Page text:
Positive Peace Report 2015
(Original article: Vision of Humanity, 10-22-2015)
Positive Peace is a transformational approach to achieving development, resilience and peace. It offers an alternative perspective to identify and measure long-term investments that create an optimum environment for human potential to flourish.
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Positive Peace is a new approach to identify and measure long-term investments that create sustainable peace and resilience at the country level. This contrasts with most research in the field which focuses on what does not work and why systems fail.
Well-developed Positive Peace represents the capacity for a society to meet the needs of citizens, reduce the number of grievances that arise and resolve remaining disagreements without the use of violence.
It is the first global, quantitative approach to defining and measuring Positive Peace and is based on the factors that have strongest statistically significant relationships with the absence of violence.
The Eight Factors of Positive Peace
Positive Peace Index
The Positive Peace Index measures Positive Peace in 162 countries, covering 99.6 per cent of the world’s population. Explore the Positive Peace Index of 162 countries on page 24 of the report.
Positive Peace has been improving steadily since 2005. Of the 162 countries ranked in the Index, 118, or 73 per cent, have improved.
The Positive Peace factor that deteriorated the most is low levels of corruption, with 99 countries recording a deterioration, compared to 62 that improved.
Positive Peace deteriorated in the United States and in more than 50 per cent of the countries in Europe due to increases in corruption and limits to press freedoms.
Hungary, Greece, the United States and Iceland recorded the largest deteriorations in Positive Peace. All by more than five per cent.
Poland, Saudi Arabia, Uruguay, Nepal and the United Arab Emirates recorded the largest improvements. Each improved by at least seven per cent.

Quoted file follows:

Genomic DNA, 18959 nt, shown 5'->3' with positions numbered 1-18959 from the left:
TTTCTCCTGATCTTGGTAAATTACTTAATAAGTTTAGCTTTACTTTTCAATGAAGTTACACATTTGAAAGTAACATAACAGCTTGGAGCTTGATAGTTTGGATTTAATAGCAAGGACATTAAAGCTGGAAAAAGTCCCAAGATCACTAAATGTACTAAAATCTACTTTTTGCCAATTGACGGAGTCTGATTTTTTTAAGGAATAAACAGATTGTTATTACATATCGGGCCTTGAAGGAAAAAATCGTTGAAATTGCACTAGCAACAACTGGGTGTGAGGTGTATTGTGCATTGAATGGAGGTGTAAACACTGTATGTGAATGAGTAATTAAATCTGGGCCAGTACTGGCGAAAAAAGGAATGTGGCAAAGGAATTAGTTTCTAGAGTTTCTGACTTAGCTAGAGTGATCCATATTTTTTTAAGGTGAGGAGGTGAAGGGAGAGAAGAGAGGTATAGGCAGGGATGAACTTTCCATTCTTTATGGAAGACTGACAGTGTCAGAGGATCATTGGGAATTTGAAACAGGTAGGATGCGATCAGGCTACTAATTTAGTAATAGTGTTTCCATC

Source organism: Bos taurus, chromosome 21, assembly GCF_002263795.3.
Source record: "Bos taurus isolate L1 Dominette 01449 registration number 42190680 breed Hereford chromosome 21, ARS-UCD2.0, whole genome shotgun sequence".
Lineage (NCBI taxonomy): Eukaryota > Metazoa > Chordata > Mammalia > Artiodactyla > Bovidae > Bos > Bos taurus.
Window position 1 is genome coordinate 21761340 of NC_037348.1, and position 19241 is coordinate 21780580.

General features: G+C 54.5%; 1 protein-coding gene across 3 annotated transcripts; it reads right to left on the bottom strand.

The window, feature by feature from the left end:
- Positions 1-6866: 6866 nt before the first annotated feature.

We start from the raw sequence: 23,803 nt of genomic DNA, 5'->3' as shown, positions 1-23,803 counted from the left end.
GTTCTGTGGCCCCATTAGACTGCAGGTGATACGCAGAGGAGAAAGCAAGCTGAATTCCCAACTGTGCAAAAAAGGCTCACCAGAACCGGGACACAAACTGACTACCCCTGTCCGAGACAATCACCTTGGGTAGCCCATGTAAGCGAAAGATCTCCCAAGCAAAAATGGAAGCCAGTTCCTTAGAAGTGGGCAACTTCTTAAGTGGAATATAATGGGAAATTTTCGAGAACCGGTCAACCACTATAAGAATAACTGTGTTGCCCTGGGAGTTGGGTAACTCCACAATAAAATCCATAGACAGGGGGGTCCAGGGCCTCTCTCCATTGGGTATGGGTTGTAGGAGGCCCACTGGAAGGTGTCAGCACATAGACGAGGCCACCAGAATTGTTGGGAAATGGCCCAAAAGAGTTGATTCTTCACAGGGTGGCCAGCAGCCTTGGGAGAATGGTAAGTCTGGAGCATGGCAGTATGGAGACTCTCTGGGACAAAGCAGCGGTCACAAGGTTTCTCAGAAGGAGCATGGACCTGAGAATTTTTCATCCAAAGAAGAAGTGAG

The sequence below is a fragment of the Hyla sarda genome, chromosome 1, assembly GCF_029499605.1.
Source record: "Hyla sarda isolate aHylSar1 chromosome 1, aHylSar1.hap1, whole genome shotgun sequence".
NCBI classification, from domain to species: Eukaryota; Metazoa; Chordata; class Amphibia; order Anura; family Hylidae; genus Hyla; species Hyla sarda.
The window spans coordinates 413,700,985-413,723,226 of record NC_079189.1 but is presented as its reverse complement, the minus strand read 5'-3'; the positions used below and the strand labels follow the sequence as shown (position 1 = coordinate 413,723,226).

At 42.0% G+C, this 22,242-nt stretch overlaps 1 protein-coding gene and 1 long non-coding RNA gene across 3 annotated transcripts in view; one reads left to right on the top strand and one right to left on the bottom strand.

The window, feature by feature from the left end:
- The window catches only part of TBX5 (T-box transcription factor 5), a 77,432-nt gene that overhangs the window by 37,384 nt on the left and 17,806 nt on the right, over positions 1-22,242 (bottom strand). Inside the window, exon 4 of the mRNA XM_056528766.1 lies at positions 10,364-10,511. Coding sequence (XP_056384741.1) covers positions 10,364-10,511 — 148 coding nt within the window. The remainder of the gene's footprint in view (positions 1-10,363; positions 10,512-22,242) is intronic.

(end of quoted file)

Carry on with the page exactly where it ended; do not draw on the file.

Democracies consistently have the strongest level of Positive Peace, but represent the minority of countries. Similarly, high-income countries dominate the top 30 countries in the Positive Peace Index.
Positive Peace creates resilience
Countries with high levels of Positive Peace have fewer civil resistance campaigns, those campaigns tend to be less violent, shorter and more likely to achieve their aims.
91 per cent of all violent movements took place in countries with low levels of Positive Peace.
Many low-income countries have Positive Peace scores lower than their Negative Peace levels indicating a potential for violence to increase. The majority of these countries are in sub-Saharan Africa.
Positive Peace creates the resilience needed for societies to better adapt to change, whether planned or unplanned. Countries that perform well on measures of Positive Peace recover better from shocks, as demonstrated by Iceland’s response during and after the Global Financial Crisis, or Japan’s recovery after the 2011 tsunami.
Why Positive Peace is transformational
Without better understanding how to conceptualise and measure the factors that support peace, it is difficult to develop programs that holistically address peace. The best programs start from a conceptually sound base and utilise as much evidence as possible.
Positive Peace also provides a framework for risk analysis, as historical research has shown that countries which have low levels of violence but weak Positive Peace tend to experience falls in peacefulness over time. In 2008, IEP identified 30 countries that fit this profile were at risk of deteriorating and becoming more violent. By 2015, 22 of the countries had fallen in the Global Peace Index, four had stayed the same and four had seen their levels of peace increase.
For the first time since its inception, IEP is now able to publish a complete time series of Positive Peace scores for 162 countries from 2005 to 2015.
Download the Positive Peace Index map and key highlights.
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